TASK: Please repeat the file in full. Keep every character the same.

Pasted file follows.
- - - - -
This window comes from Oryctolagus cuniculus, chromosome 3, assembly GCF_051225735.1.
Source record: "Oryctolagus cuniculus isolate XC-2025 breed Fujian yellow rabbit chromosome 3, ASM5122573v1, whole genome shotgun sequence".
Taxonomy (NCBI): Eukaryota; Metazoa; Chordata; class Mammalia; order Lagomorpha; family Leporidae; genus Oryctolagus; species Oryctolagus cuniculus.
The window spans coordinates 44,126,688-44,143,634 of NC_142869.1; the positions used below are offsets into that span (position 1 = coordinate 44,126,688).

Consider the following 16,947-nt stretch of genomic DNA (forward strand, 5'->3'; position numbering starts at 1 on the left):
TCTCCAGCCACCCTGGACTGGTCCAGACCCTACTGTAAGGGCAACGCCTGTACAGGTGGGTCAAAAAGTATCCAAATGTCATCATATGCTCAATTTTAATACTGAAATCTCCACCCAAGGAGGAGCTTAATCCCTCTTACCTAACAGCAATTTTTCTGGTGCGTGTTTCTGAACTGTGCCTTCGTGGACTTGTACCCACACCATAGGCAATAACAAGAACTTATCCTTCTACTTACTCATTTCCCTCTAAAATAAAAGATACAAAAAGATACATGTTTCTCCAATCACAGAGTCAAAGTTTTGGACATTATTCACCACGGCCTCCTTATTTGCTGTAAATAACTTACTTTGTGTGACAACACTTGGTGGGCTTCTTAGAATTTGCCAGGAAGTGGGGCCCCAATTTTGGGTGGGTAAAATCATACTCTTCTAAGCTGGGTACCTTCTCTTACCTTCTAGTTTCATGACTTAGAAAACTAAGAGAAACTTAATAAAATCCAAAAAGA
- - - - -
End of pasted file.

This window comes from Oryctolagus cuniculus, chromosome 3, assembly GCF_051225735.1.
Source record: "Oryctolagus cuniculus isolate XC-2025 breed Fujian yellow rabbit chromosome 3, ASM5122573v1, whole genome shotgun sequence".
Taxonomy (NCBI): Eukaryota; Metazoa; Chordata; class Mammalia; order Lagomorpha; family Leporidae; genus Oryctolagus; species Oryctolagus cuniculus.
The window spans coordinates 44,126,688-44,143,634 of NC_142869.1; the positions used below are offsets into that span (position 1 = coordinate 44,126,688).

Consider the following 16,947-nt stretch of genomic DNA (forward strand, 5'->3'; position numbering starts at 1 on the left):
TCTCCAGCCACCCTGGACTGGTCCAGACCCTACTGTAAGGGCAACGCCTGTACAGGTGGGTCAAAAAGTATCCAAATGTCATCATATGCTCAATTTTAATACTGAAATCTCCACCCAAGGAGGAGCTTAATCCCTCTTACCTAACAGCAATTTTTCTGGTGCGTGTTTCTGAACTGTGCCTTCGTGGACTTGTACCCACACCATAGGCAATAACAAGAACTTATCCTTCTACTTACTCATTTCCCTCTAAAATAAAAGATACAAAAAGATACATGTTTCTCCAATCACAGAGTCAAAGTTTTGGACATTATTCACCACGGCCTCCTTATTTGCTGTAAATAACTTACTTTGTGTGACAACACTTGGTGGGCTTCTTAGAATTTGCCAGGAAGTGGGGCCCCAATTTTGGGTGGGTAAAATCATACTCTTCTAAGCTGGGTACCTTCTCTTACCTTCTAGTTTCATGACTTAGAAAACTAAGAGAAACTTAATAAAATCCAAAAAGA